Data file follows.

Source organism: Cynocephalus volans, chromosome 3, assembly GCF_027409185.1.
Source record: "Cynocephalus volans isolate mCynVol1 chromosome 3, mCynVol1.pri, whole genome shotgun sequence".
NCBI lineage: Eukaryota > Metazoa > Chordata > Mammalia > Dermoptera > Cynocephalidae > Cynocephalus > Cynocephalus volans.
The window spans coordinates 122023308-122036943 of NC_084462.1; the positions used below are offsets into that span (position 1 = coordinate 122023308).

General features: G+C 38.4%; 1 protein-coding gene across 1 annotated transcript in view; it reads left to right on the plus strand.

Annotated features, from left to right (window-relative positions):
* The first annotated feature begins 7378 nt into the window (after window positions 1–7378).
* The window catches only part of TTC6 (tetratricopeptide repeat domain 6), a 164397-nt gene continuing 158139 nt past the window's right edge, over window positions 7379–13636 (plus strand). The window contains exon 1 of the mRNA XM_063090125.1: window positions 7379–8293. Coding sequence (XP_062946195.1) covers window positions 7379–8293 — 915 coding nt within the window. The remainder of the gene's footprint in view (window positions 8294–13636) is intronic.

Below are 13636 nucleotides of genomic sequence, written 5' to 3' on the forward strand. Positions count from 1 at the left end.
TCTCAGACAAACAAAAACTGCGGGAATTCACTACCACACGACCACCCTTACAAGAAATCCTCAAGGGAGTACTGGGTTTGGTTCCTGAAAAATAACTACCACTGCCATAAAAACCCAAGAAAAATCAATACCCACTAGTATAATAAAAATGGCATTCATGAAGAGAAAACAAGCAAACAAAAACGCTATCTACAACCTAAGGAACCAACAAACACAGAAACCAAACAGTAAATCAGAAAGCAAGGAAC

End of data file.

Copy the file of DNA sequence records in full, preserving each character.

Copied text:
Source organism: Cynocephalus volans, chromosome 3, assembly GCF_027409185.1.
Source record: "Cynocephalus volans isolate mCynVol1 chromosome 3, mCynVol1.pri, whole genome shotgun sequence".
NCBI lineage: Eukaryota > Metazoa > Chordata > Mammalia > Dermoptera > Cynocephalidae > Cynocephalus > Cynocephalus volans.
The window spans coordinates 122023308-122036943 of NC_084462.1; the positions used below are offsets into that span (position 1 = coordinate 122023308).

General features: G+C 38.4%; 1 protein-coding gene across 1 annotated transcript in view; it reads left to right on the plus strand.

Annotated features, from left to right (window-relative positions):
* The first annotated feature begins 7378 nt into the window (after window positions 1–7378).
* The window catches only part of TTC6 (tetratricopeptide repeat domain 6), a 164397-nt gene continuing 158139 nt past the window's right edge, over window positions 7379–13636 (plus strand). The window contains exon 1 of the mRNA XM_063090125.1: window positions 7379–8293. Coding sequence (XP_062946195.1) covers window positions 7379–8293 — 915 coding nt within the window. The remainder of the gene's footprint in view (window positions 8294–13636) is intronic.

Below are 13636 nucleotides of genomic sequence, written 5' to 3' on the forward strand. Positions count from 1 at the left end.
TCTCAGACAAACAAAAACTGCGGGAATTCACTACCACACGACCACCCTTACAAGAAATCCTCAAGGGAGTACTGGGTTTGGTTCCTGAAAAATAACTACCACTGCCATAAAAACCCAAGAAAAATCAATACCCACTAGTATAATAAAAATGGCATTCATGAAGAGAAAACAAGCAAACAAAAACGCTATCTACAACCTAAGGAACCAACAAACACAGAAACCAAACAGTAAATCAGAAAGCAAGGAAC